Consumer Reports Finds it’s Too Difficult For Patients To Learn About Physicians’ Disciplinary Records

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Thousands of doctors still practice while being disciplined for sexual misconduct, substance abuse, and making careless, sometimes deadly, mistakes; CR survey finds that 82 percent of Americans are in favor of requiring doctors to tell their patients if they are on probation and why

Consumer Reports May Issue

The onus shouldn't be on patients to investigate their physicians. Doctors on probation should be required to tell their patients about their status, and explain the reasons behind it.

Thousands of doctors are currently practicing medicine while being on probation for issues ranging from sexual misconduct and drug addiction to unprofessional and dangerous treatment of patients. But it’s difficult and time-consuming for consumers to find out if their doctor is one of them, according to Consumer Reports.

A survey by Consumer Reports finds that 82 percent of Americans are in favor of requiring doctors to tell their patients if they are on probation and why. And 66 percent lean toward barring doctors from seeing patients until their probationary period ends. But state medical boards and the American Medical Association have opposed efforts to create greater transparency around physicians’ disciplinary actions.

“The onus shouldn’t be on patients to investigate their physicians,” said Lisa McGiffert, director of Consumer Reports’ Safe Patient Project. “Doctors on probation should be required to tell their patients about their status, and explain the reasons behind it.”

The new report, which appears in the May issue of Consumer Reports and online at, details cases like that of an obstetrician-gynecologist in Southern California. The doctor continues to practice medicine despite a report from the state medical board alleging that his errors of medical knowledge, judgment, protocol and attentiveness contributed to the death of two young mothers who had recently given birth to healthy babies.

Consumer Reports’ investigation found that people looking for a new doctor online would have a tough time figuring out whether their doctor was being disciplined.

“What You Don’t Know About Your Doctor Could Hurt You,” available at, is part of Consumer Reports’ ongoing efforts to make it easier for patients to access information about their doctors. The organization is pushing for policy reforms that would make the system more transparent, including requiring doctors to tell patients when and why they are on probation, providing information from state medical board records in a clear and consistent way, and making information from the National Practitioner Data Bank (NPDB) open to the public. The NPDB collects data on physicians’ malpractice payouts and disciplinary records.

“You can find out more about the safety record of your toaster and whether or not it’s going to catch on fire than you can find about your physicians,” said patient-safety advocate Robert E. Oshel, the former associate director for research and disputes at the NPDB.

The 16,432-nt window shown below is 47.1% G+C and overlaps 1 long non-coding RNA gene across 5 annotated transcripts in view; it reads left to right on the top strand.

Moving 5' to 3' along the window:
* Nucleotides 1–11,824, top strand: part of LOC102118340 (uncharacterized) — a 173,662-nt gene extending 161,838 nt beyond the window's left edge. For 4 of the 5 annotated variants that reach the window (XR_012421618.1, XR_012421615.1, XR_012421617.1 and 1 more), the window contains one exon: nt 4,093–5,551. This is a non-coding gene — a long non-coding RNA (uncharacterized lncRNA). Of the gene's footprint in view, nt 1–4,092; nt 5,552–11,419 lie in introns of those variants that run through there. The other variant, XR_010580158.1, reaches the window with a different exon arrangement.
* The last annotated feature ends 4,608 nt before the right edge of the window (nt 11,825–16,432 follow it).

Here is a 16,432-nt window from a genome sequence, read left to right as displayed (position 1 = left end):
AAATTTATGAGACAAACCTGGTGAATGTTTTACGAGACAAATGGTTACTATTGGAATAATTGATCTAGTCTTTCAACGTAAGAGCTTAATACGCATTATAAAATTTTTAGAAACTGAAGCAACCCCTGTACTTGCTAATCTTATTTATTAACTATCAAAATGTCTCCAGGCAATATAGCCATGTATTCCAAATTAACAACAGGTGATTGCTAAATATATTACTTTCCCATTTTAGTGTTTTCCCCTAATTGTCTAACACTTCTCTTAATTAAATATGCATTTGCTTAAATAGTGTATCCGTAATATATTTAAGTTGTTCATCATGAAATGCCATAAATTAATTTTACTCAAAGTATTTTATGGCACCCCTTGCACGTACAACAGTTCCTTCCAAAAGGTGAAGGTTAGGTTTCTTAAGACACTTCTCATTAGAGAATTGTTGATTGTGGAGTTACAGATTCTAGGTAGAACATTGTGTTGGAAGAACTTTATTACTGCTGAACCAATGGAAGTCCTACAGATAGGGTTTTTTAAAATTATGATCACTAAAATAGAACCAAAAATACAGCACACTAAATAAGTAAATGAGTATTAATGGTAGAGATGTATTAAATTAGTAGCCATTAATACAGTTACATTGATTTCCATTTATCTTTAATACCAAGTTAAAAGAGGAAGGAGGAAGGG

An analysis of NPDB data done for Consumer Reports by Oshel found that less than two percent of the nation’s doctors have been responsible for half of the total malpractice payouts since the government began collecting malpractice information. In total, some $85 billion has been paid out in malpractice cases during that period. While malpractice is considered an inexact indication of substandard care, Oshel says that multiple large settlements against a doctor “can be a warning sign ... suggesting that if licensing boards and hospital peer reviewers were willing to either get these doctors to stop practicing or get retraining, we’d all be better off.”

Currently, only hospitals, doctors, law enforcement, insurance companies, and a few other select groups have access to NPDB data. Consumers must rely on their state medical board, many of which have complicated websites and require time-consuming processes to get answers about specific doctors’ records. As part of its report, Consumer Reports investigated the state medical board websites in all 50 states and rated them from best to worst. California, New York and Massachusetts websites ranked the highest, with Hawaii’s, Indiana’s and Mississippi’s faring the worst. For complete rankings of all the medical boards, go to

“The system of disciplining physicians needs to be more transparent, reliable and accessible for patients,” said McGiffert. “Consumers need quick and easy access to this information to make educated choices about the physicians they see and the health of themselves and their families.”

What Government, State Boards Should Do

Consumer Reports’ Safe Patient Project is working with consumers across the country to make it easier for patients to learn about their doctors’ disciplinary history. Those efforts are focusing on five areas:

  • Doctors on probation should be required to tell patients that they are being disciplined and explain why.